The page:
The heat is on after marlin madness
The bowling and batting are over, most of the bunting taken down and perhaps a return to normalcy is in the air. Cricket fever recently dispatched, and marlin madness worn off, perhaps normal angling can resume as the height of high summer approaches.
August is the period when seas are the calmest, the heat is just about the hottest and the fishing undergoes something of a shift. It is usually also the quietest time for trolling, with the wahoo taking something of a break before the much anticipated autumnal run starts to come together as September moves into the picture.
While many attribute this slow down to the heat of the day, it may well be the time of year when fish take to spawning as the odour of fresh spawn often pervades the air and is noticeable in the generally calm conditions. Corals often spawn as well, producing those orangey slicks that are often mistaken for oil spills along the South Shore. Whatever courtship and breeding procedures may be involved are unclear, but it is certainly feasible to think that such things might take precedence over feeding.
Conditions are usually good for chumming, although the currents may have more to do with the direction and speed than does the wind. Often ideal for drifting, chumming from a moving boat allows a variety of depths to be sampled and sometimes even lures preferred bait species like robins out into the deeper water where they can be put to good use fished on the surface or sent down deeper to investigate as to the presence of a hefty amberjack or Almaco jack.
Of course, it is not all good news. The tiger sharks that are the subject of much conservation and research come to the fore in August with some almost unbelievably sized behemoths fearlessly cruising the sea. They can be found lording it over the Banks from the shallow crowns to the great abyss between. Often willing to take most any bait, they can put up a lengthy battle, but one which is generally found to be of little challenge and although sharks are considered fine game fish in some places, they fail to find such favour locally.
Small game should be abundant and one game fish in particular is a lover of warm summer waters. These are the blackfin tuna and they are indeed a fine game fish. Best of all, they can be caught and then released with much success based on certain recognisable fish being often back in a chum slick a day or two after their ordeal.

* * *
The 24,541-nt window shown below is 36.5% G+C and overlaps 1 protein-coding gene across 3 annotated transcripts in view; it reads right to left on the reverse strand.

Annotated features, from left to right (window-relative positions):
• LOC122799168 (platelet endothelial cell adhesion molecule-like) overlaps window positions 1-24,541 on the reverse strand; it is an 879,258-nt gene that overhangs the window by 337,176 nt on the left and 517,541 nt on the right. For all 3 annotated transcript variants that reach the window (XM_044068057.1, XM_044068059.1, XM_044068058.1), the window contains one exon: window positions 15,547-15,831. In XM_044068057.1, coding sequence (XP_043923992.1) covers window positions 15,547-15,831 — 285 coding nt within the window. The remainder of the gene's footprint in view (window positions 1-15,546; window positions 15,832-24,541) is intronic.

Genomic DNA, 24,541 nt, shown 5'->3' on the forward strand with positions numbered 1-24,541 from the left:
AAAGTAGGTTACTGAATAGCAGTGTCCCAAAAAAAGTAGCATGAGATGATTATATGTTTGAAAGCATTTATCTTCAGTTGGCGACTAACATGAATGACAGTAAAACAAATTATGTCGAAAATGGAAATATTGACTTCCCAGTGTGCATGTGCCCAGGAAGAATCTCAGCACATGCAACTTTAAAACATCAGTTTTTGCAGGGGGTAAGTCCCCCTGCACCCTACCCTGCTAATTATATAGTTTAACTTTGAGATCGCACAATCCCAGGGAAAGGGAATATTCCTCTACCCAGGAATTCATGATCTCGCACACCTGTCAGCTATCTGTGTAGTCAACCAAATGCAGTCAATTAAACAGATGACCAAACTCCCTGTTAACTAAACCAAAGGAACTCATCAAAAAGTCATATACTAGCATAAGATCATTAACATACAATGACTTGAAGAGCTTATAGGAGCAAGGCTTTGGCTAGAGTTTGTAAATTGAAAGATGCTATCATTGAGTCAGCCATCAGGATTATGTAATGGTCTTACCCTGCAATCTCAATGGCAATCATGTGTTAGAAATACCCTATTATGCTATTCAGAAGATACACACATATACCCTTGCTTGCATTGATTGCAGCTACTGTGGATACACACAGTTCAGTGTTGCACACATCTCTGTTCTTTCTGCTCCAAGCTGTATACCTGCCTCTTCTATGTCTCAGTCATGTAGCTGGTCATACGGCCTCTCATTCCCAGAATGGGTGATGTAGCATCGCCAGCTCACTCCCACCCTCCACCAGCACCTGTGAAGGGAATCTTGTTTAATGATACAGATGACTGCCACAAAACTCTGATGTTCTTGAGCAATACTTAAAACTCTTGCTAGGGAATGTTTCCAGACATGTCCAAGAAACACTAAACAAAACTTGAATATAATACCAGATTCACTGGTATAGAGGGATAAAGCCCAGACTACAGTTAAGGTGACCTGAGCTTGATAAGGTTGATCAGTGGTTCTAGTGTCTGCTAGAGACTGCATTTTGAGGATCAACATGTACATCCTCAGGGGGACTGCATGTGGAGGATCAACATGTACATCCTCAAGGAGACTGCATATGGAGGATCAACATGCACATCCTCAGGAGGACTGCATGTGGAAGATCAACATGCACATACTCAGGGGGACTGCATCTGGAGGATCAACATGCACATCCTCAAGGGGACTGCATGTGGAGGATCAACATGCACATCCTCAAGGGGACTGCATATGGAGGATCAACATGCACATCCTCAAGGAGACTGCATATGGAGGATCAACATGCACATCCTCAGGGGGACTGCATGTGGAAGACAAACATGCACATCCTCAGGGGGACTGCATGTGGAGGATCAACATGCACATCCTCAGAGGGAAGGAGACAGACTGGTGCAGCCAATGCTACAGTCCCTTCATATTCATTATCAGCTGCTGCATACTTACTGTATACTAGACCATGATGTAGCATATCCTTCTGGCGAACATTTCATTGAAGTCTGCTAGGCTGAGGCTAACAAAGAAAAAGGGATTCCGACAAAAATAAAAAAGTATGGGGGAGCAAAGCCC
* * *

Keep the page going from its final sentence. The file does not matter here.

Looking quickly back at last weekend, the Bermuda Billfish Challenge came to a successful conclusion. Eighteen boats scoured the ocean for what had suddenly become something of a rarity. Throughout July, boats both foreign and local reported fast action from both blue and white marlin. But on Sunday gone, it all went quiet.
Within the hundreds, if not thousands, of miles covered by the tournament fleet, six fish were eventually caught. The first of these was caught and released by Captain Peter Ransís Overproof, which ensured its winning position by adding a white marlin release later in the day.
A notable catch was made aboard Legasea in the form of a magnificent 140lb yellowfin tuna that took a rig intended for marlin. Apart from being fine in its own right, its capture strongly points at the presence of other large yellowfin in local waters and some anglers may take note and carry something in their spread more likely to attract a tuna than a billfish.
Anyone who has not had the experience of a tuna weighing over 100lb should plan carefully before sticking out something that is likely to attract the interest of what is a quite a fearsome beast. Although light tackle is often touted for tuna fishing, fish of this nature are more suited to heavier gear. Maybe not quite the 130lb gear but definitely something over a 30lb rig.
The Bermuda Billfish Challenge is an innovative tournament conceived by Trevor Gillis and Wayne Correia. It encompasses the true local angling community yet allows for visiting foreign participation. The all-release format pushes conservation to the forefront and the event has an element that is lacking in other billfish tournaments and that is the inclusion of junior anglers. This is done with incentive, encouragements and the organisers are to be commended for their superlative efforts in organising an event that promises to go far.
Another organisation that is doing plenty to bring along the next generation of anglers is the Bermuda Anglers Club. It is now promoting their Annual Fishing Tournament which is to be held on August 19. The event is open to everyone age 16 and under. It is a free event and includes categories for both rod and reel and handline. The deadline for entry is Friday, August 17 and entry maybe made online at www.bermudaanglersclub.com or on a form available from C-Mart, Dowlingís Marine Service Station and Robinsonís Marina. Now is a good time to introduce the islandís youth to a sport that promotes the proper use of natural resources, teaches conservation and provides the thrill of experiencing Tight Lines!
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